Before I knew Juliet Wittman as a writer — as acclaimed theater critic, investigative journalist, food writing professor and author — I knew her as an eater. I first met her on the back side of a mini-cupcake stand at the Boulder Farmers Market where I worked, knowing nothing of the woman except for the way she ate a cupcake. One of our first regulars, she would come to the booth every Saturday morning and order one or two small delights, eating each with eyes closed, in two precise bites.
Most people ate the cupcakes as an amuse-bouche, tackling the whole thing all at once. Others like me, would eat each in three smaller bites — two of cake leading up to a shockingly sweet mouthful of icing. Juliet, though, was a rare two-bitter, using the first to get to know the food, the second to both study and savor it until her full-mouthed mmm’s turned to small talk, weaving food into the stuff of everyday life.
Eight years later these early memories are as potent as ever as I arrive at Juliet’s house to interview her about her new novel, Stocker’s Kitchen, a book about the intimate power of food, not written by a chef, but simply by a woman who loves to cook and eat.
The moment I step into her house I swear I can smell something cooking, but save for a lone can of coconut milk on the counter, there’s no food in sight. There are cookbooks scattered about, a few opened to recipes for coconut curry, but Juliet assures me nothing’s in progress, at least not yet. Settling into the dining room for our interview, I’m left wondering if I’m still under the aromatic seduction of her book, so rich in its descriptions of food that at one point while reading I pushed the pages to my nose, convinced they smelled of braised rabbit.
Stocker’s Kitchen, to be released on Jan. 25, is about the book’s namesake restaurant, acclaimed by trendy New Yorkers for its food that is a “fierce dark mixing of elements,” likewise present in the characters who make up Stocker’s world. At the helm is Stocker himself, a white chef who’s as good at his job as he is at being racist, sexist and classist, and in Juliet’s words, “not a good person at all.”
Reading the book, he was not always the character I wanted him to be, let alone the one I’d expect a Jewish immigrant woman to write about, “but still he’s a real person,” Juliet tells me. It’s a funny thing to say because he’s not. Stocker is a fictional character — one Juliet stumbled across accidentally in a writing prompt, but one she feels she was destined to write. He’s a complicated schmuck who finds redemption in food. Deep down, Juliet wondered how it was possible for someone who is not a good person to create food that could transfigure those who ate it and so transform our idea of the cook.
The book’s narrative arc traces Stocker’s call to his higher self, a transcendence prompted by a love story that begins with him yelling at a strange girl in the dark alleyway behind his kitchen:
“Hey. Hey girl, You … You hungry?”
He couldn’t have said anything better, Juliet says, “she’s as hungry a soul as Stocker is,” and he speaks to her in food — the language of the appetite. So, as the two fall in love, it’s love his food speaks.
Stocker begins cooking for Angela, and his food changes. His new dishes are filled with a coruscating energy, almost roaring with life. It’s all there, the rejoicing, the nourishment, the songs of the small green frogs courting their mates in the velvet darkness of a spring night. If his pastas could leap from their plates and caper, they would; the small parcels of fried dough he likes to fill with savory surprises are so buoyed by the heated deliciousness within that they almost need to be weighted down. The green energy of herbs prick through his entrees. It’s as if he is taking the foods apart, freeing the molecules and allowing the air between to vibrate. No one could say how he does it, but to eat these things is to feel a rush of joy, a sense that life has never been so full, the heart rising, breath quickening, memories unanchoring themselves from nooks and crannies of the brain and standing forth with startling clarity.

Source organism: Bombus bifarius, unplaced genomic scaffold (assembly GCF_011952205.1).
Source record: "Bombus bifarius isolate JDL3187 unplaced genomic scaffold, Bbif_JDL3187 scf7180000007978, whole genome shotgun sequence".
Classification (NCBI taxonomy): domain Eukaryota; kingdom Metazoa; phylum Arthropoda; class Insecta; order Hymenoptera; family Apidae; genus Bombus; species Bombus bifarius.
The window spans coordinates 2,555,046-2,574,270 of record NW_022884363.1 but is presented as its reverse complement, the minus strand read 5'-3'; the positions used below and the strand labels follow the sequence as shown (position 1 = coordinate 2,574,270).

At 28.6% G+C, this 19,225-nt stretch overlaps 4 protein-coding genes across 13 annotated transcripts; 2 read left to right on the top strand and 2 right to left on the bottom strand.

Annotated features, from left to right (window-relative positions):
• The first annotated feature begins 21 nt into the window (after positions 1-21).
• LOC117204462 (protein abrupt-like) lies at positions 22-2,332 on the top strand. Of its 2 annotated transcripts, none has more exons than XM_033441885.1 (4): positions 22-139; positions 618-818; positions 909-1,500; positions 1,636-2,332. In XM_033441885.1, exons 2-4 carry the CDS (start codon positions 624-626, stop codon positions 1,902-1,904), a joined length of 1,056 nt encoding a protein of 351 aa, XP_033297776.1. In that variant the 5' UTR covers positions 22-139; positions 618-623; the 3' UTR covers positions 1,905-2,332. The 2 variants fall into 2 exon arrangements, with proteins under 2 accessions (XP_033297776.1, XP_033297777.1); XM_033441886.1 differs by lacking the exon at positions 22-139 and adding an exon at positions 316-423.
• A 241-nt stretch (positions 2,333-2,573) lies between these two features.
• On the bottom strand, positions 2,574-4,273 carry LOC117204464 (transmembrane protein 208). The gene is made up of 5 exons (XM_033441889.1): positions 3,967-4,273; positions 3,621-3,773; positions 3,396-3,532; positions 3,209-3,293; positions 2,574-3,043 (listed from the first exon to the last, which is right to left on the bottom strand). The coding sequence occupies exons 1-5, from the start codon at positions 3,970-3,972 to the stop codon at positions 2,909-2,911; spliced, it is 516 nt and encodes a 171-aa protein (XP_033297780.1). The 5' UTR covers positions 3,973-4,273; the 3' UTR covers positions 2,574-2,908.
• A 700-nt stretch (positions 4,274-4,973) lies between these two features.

When we first started talking, Juliet swore she had nothing in common with her main character, and in terms of virtue that’s true. But along the way she retracts and says, “I guess we both want something elemental in food.”
For Juliet, lover and writer of stories, food is the ultimate tale. A vehicle for memory, a keeper of tradition, she sees food with a poetic appreciation that’s realized in Stocker, who touts cooking as anthropologically important. To transform food with fire is what makes us human, à la the philosophies of Richard Wrangham as espoused in his book, Catching Fire, which claims that societies and communities started around the fire, with people sharing food with goodwill. Stocker certainly believes that; for him, all food seems to be served as if it were the Eucharist.
When asked how food connects her to her sense of family and community, Juliet pauses, closes her eyes, and begins to talk of early memories of her mother:
“I was born in London in 1942 when the war was on and the bombs were falling. My parents were refugees. The food situation was fairly dire — there wasn’t that much food around but, my mother, my mother, she could always feed people. If you gave her a chicken and some rice she could make something delicious.”
For Juliet, food is magical — a container and metaphor for memory and tradition. It allows her, and her character Stocker, to transcend time. And just like the feast her mother magically made from a chicken and a cup of rice, the food in Stocker’s Kitchen is equally surreal. Not the kind of cuisine to be preserved in cookbooks, but the kind that lives somewhere between the page and the imagination, the imagination and the heart. It’s a feast for the reader’s soul.